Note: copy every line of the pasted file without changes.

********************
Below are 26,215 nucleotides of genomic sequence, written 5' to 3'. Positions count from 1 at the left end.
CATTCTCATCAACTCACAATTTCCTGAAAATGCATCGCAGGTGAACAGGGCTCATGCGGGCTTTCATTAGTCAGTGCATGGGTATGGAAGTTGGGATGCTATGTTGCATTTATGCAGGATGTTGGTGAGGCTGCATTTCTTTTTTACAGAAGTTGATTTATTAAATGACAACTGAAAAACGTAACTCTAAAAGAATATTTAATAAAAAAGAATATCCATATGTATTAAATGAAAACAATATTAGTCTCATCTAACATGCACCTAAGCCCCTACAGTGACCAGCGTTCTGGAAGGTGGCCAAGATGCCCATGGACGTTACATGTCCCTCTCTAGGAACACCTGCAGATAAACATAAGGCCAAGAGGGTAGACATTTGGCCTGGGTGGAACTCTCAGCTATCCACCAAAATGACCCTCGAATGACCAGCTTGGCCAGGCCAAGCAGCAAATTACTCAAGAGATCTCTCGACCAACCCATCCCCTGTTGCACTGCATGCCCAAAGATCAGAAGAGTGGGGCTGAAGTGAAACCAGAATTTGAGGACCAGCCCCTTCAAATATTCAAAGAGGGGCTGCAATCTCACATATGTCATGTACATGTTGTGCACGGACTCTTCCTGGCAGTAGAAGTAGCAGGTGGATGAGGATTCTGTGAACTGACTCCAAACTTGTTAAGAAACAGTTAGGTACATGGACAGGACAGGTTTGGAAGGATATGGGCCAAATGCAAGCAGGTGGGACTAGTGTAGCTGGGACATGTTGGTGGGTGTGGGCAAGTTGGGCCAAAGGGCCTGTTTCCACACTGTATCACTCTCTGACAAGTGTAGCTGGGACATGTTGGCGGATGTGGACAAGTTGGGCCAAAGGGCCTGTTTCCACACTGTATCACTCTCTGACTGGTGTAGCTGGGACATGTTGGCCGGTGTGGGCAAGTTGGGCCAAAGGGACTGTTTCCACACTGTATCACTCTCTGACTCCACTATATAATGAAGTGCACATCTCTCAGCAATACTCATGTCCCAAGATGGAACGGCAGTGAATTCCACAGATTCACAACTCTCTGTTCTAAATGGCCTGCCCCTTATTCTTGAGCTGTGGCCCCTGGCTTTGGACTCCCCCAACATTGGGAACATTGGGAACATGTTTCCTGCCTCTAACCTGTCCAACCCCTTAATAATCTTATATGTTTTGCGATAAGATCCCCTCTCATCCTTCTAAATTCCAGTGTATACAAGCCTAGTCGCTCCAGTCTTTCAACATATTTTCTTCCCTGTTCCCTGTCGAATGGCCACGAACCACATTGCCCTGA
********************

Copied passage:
Below are 26,215 nucleotides of genomic sequence, written 5' to 3'. Positions count from 1 at the left end.
CATTCTCATCAACTCACAATTTCCTGAAAATGCATCGCAGGTGAACAGGGCTCATGCGGGCTTTCATTAGTCAGTGCATGGGTATGGAAGTTGGGATGCTATGTTGCATTTATGCAGGATGTTGGTGAGGCTGCATTTCTTTTTTACAGAAGTTGATTTATTAAATGACAACTGAAAAACGTAACTCTAAAAGAATATTTAATAAAAAAGAATATCCATATGTATTAAATGAAAACAATATTAGTCTCATCTAACATGCACCTAAGCCCCTACAGTGACCAGCGTTCTGGAAGGTGGCCAAGATGCCCATGGACGTTACATGTCCCTCTCTAGGAACACCTGCAGATAAACATAAGGCCAAGAGGGTAGACATTTGGCCTGGGTGGAACTCTCAGCTATCCACCAAAATGACCCTCGAATGACCAGCTTGGCCAGGCCAAGCAGCAAATTACTCAAGAGATCTCTCGACCAACCCATCCCCTGTTGCACTGCATGCCCAAAGATCAGAAGAGTGGGGCTGAAGTGAAACCAGAATTTGAGGACCAGCCCCTTCAAATATTCAAAGAGGGGCTGCAATCTCACATATGTCATGTACATGTTGTGCACGGACTCTTCCTGGCAGTAGAAGTAGCAGGTGGATGAGGATTCTGTGAACTGACTCCAAACTTGTTAAGAAACAGTTAGGTACATGGACAGGACAGGTTTGGAAGGATATGGGCCAAATGCAAGCAGGTGGGACTAGTGTAGCTGGGACATGTTGGTGGGTGTGGGCAAGTTGGGCCAAAGGGCCTGTTTCCACACTGTATCACTCTCTGACAAGTGTAGCTGGGACATGTTGGCGGATGTGGACAAGTTGGGCCAAAGGGCCTGTTTCCACACTGTATCACTCTCTGACTGGTGTAGCTGGGACATGTTGGCCGGTGTGGGCAAGTTGGGCCAAAGGGACTGTTTCCACACTGTATCACTCTCTGACTCCACTATATAATGAAGTGCACATCTCTCAGCAATACTCATGTCCCAAGATGGAACGGCAGTGAATTCCACAGATTCACAACTCTCTGTTCTAAATGGCCTGCCCCTTATTCTTGAGCTGTGGCCCCTGGCTTTGGACTCCCCCAACATTGGGAACATTGGGAACATGTTTCCTGCCTCTAACCTGTCCAACCCCTTAATAATCTTATATGTTTTGCGATAAGATCCCCTCTCATCCTTCTAAATTCCAGTGTATACAAGCCTAGTCGCTCCAGTCTTTCAACATATTTTCTTCCCTGTTCCCTGTCGAATGGCCACGAACCACATTGCCCTGA